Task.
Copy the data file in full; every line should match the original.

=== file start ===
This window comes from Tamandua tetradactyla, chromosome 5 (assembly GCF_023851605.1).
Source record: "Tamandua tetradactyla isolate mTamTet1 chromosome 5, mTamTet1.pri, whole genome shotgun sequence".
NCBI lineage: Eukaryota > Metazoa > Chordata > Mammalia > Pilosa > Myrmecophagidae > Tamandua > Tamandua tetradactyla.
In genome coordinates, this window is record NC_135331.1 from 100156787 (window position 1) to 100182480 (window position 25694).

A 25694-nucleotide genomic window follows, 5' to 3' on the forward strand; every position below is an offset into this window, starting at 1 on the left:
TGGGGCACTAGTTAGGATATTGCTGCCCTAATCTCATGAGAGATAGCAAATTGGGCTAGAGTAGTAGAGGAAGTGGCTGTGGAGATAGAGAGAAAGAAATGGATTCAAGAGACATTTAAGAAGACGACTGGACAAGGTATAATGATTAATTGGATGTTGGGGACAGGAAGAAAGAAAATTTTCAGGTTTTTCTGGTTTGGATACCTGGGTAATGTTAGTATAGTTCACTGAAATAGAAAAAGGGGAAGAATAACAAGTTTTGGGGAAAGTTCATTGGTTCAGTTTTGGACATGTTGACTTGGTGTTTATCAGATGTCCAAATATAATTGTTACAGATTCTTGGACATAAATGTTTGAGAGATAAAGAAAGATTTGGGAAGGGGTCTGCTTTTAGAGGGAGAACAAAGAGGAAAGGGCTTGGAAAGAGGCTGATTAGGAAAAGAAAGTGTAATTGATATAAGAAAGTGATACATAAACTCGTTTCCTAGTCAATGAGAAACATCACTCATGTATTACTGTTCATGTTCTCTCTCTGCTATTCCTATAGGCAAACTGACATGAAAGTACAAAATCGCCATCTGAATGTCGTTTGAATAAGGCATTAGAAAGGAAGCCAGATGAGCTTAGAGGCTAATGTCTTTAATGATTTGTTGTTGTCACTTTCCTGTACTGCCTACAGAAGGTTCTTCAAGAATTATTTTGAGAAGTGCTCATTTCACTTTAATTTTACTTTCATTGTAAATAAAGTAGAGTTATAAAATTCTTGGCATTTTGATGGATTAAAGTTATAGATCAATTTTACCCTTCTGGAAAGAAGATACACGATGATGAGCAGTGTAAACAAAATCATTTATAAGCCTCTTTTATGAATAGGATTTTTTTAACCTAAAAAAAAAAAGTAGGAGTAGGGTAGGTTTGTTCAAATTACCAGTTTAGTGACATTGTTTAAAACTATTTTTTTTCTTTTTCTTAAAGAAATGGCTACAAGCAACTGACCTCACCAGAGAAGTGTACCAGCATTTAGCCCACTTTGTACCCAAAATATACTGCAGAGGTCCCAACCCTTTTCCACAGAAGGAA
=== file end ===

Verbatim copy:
This window comes from Tamandua tetradactyla, chromosome 5 (assembly GCF_023851605.1).
Source record: "Tamandua tetradactyla isolate mTamTet1 chromosome 5, mTamTet1.pri, whole genome shotgun sequence".
NCBI lineage: Eukaryota > Metazoa > Chordata > Mammalia > Pilosa > Myrmecophagidae > Tamandua > Tamandua tetradactyla.
In genome coordinates, this window is record NC_135331.1 from 100156787 (window position 1) to 100182480 (window position 25694).

A 25694-nucleotide genomic window follows, 5' to 3' on the forward strand; every position below is an offset into this window, starting at 1 on the left:
TGGGGCACTAGTTAGGATATTGCTGCCCTAATCTCATGAGAGATAGCAAATTGGGCTAGAGTAGTAGAGGAAGTGGCTGTGGAGATAGAGAGAAAGAAATGGATTCAAGAGACATTTAAGAAGACGACTGGACAAGGTATAATGATTAATTGGATGTTGGGGACAGGAAGAAAGAAAATTTTCAGGTTTTTCTGGTTTGGATACCTGGGTAATGTTAGTATAGTTCACTGAAATAGAAAAAGGGGAAGAATAACAAGTTTTGGGGAAAGTTCATTGGTTCAGTTTTGGACATGTTGACTTGGTGTTTATCAGATGTCCAAATATAATTGTTACAGATTCTTGGACATAAATGTTTGAGAGATAAAGAAAGATTTGGGAAGGGGTCTGCTTTTAGAGGGAGAACAAAGAGGAAAGGGCTTGGAAAGAGGCTGATTAGGAAAAGAAAGTGTAATTGATATAAGAAAGTGATACATAAACTCGTTTCCTAGTCAATGAGAAACATCACTCATGTATTACTGTTCATGTTCTCTCTCTGCTATTCCTATAGGCAAACTGACATGAAAGTACAAAATCGCCATCTGAATGTCGTTTGAATAAGGCATTAGAAAGGAAGCCAGATGAGCTTAGAGGCTAATGTCTTTAATGATTTGTTGTTGTCACTTTCCTGTACTGCCTACAGAAGGTTCTTCAAGAATTATTTTGAGAAGTGCTCATTTCACTTTAATTTTACTTTCATTGTAAATAAAGTAGAGTTATAAAATTCTTGGCATTTTGATGGATTAAAGTTATAGATCAATTTTACCCTTCTGGAAAGAAGATACACGATGATGAGCAGTGTAAACAAAATCATTTATAAGCCTCTTTTATGAATAGGATTTTTTTAACCTAAAAAAAAAAAGTAGGAGTAGGGTAGGTTTGTTCAAATTACCAGTTTAGTGACATTGTTTAAAACTATTTTTTTTCTTTTTCTTAAAGAAATGGCTACAAGCAACTGACCTCACCAGAGAAGTGTACCAGCATTTAGCCCACTTTGTACCCAAAATATACTGCAGAGGTCCCAACCCTTTTCCACAGAAGGAA